By Linc Leifeste | August 12, 2014
Director: John Huston
Writers: Ben Maddow (screenplay), Alan Le May (novel)
Starring: Burt Lancaster, Audrey Hepburn, Audie Murphy, John Saxon, Charles Bickford, Lillian Gish, Albert Salmi, Joseph Wiseman
Kino Lorber Studio Classics continues their impressive series of Blu-ray releases of classic films with John Huston’s 1960 Western, The Unforgiven. Based on a novel by Alan Le May, the same author who wrote the novel that The Searchers was based on, the film tells the tale of the Zacharys, a rugged frontier family ranching in the harsh post-Civil War Texas panhandle. The father is dead, a victim of Indian violence, but the mother and her three sons and adopted daughter struggle on, raising cattle and trying to maintain a foothold in a harsh and challenging environment.
Of course the Zacharys are not alone in their efforts. There are other families nearby, another prominent family being the Rawlins family, all facing the same challenges and working together to keep their herds alive, to drive them to distant markets, to keep the hostile Kiowas at bay. For as much as the settlers and the Kiowas hate one another, both groups are equally dependent on their fellow people to survive. It’s not a place where one can go it long alone. So when a mysterious old man (Joseph Wiseman) suddenly begins to appear among the settlers and Kiowas alike, ghost-like, covered in dust from head to foot, wearing a dusty soldier’s uniform and calvary sword, spouting Old Testament fire-and-brimstone warnings and spreading rumors about the lineage of the Zachary daughter, Rachel (Audrey Hepburn), it’s more than just the Zachary honor that is put at stake. Their very ability to survive is threatened.
Much like The Searchers four years earlier, The Unforgiven deals with issues of race and identity and is a fascinating, frustrating mix of progressive and backwards impulses. In the former, a white girl was abducted by Native Americans and raised as one of them only to have a relative come to take her back by force, with or without her consent. In the latter, the story is reversed. The mysterious old man’s claim is that Rachel is a Kiowa, her life saved by the Zachary patriarch during a slaughter of her people. Those claims lead the Kiowas to attempt to get her back and they also lead to division both within the frontier community and within the Zachary family. Middle brother Cash (Audie Murphy) has a burning hatred of the Kiowas because of the murder of his father and can’t live with the idea of having a Kiowa-born sister.
It’s a complex story of racism, perceptions true and false, and the unintended repercussions of our actions down the line. Much like The Searchers, the film’s story deals with fascinating and intensely thought-provoking concepts up to a point. And then it doesn’t, instead ending with a protracted, climactic and intense confrontation that finds the Zachary family holed up alone in their cabin, disowned by their fellow settlers and even by their brother Cash, facing an intense (but wildly unsuccessful) Kiowa onslaught that ends with Rachel having to decide once and for all with whom she sides. And considering that this is a 1960 Western, it’s no surprise how she chooses or that the film ends with all issues simplistically resolved.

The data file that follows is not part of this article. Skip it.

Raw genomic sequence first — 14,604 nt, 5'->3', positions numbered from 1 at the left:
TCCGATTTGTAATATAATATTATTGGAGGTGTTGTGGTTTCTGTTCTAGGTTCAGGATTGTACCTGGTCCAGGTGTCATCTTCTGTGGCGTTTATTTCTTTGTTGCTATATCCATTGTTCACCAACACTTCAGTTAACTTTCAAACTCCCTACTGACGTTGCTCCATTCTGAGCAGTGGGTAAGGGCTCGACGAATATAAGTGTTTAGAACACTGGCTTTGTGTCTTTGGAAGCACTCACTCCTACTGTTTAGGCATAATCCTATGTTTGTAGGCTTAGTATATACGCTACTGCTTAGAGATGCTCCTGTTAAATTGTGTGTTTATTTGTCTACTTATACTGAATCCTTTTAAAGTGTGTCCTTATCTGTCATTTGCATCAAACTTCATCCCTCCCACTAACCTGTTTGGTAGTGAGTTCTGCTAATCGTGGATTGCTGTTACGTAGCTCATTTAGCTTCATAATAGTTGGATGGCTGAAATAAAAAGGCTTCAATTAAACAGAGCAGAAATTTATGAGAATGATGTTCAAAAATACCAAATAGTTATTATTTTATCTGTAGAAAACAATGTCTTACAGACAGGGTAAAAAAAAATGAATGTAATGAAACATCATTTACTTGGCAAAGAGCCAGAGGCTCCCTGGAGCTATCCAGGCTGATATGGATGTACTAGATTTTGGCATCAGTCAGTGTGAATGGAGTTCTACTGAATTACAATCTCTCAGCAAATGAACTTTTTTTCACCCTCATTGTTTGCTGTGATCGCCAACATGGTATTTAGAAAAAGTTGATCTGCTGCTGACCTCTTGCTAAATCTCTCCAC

But despite it’s ultimate inability to follow through on its honorable premises, The Unforgiven is still a gorgeous, striking and masterful film. Huston manages to get inspired performances from virtually his entire cast, with Lancaster as the elder Zachary brother, Ben, having a rugged intensity and striking charisma. While some of the characters are written a bit simplistically, there’s not a false note hit by the cast. And Director Huston and cinematographer Franz Planer show themselves to be masters of camera placement and movement, both in interior and exterior shots. There are countless breathtaking shots and sequences, whether they be of humans struggling against the great wide open spaces under endless skies, rendered momentarily inconsequential by the sheer vastness of their environs, or of the Zachary brothers hunting for the mysterious and ghost-like old soldier during a dust storm, or the seamless movement of the camera through and about the small Zachary cabin as the family members interact or as the Kiowas attack. In the end, the lasting power of those artful images, the actors’ intense performances, and the deeper questions the film ultimately waltzes around, are enough to overwhelm the film’s marked flaws.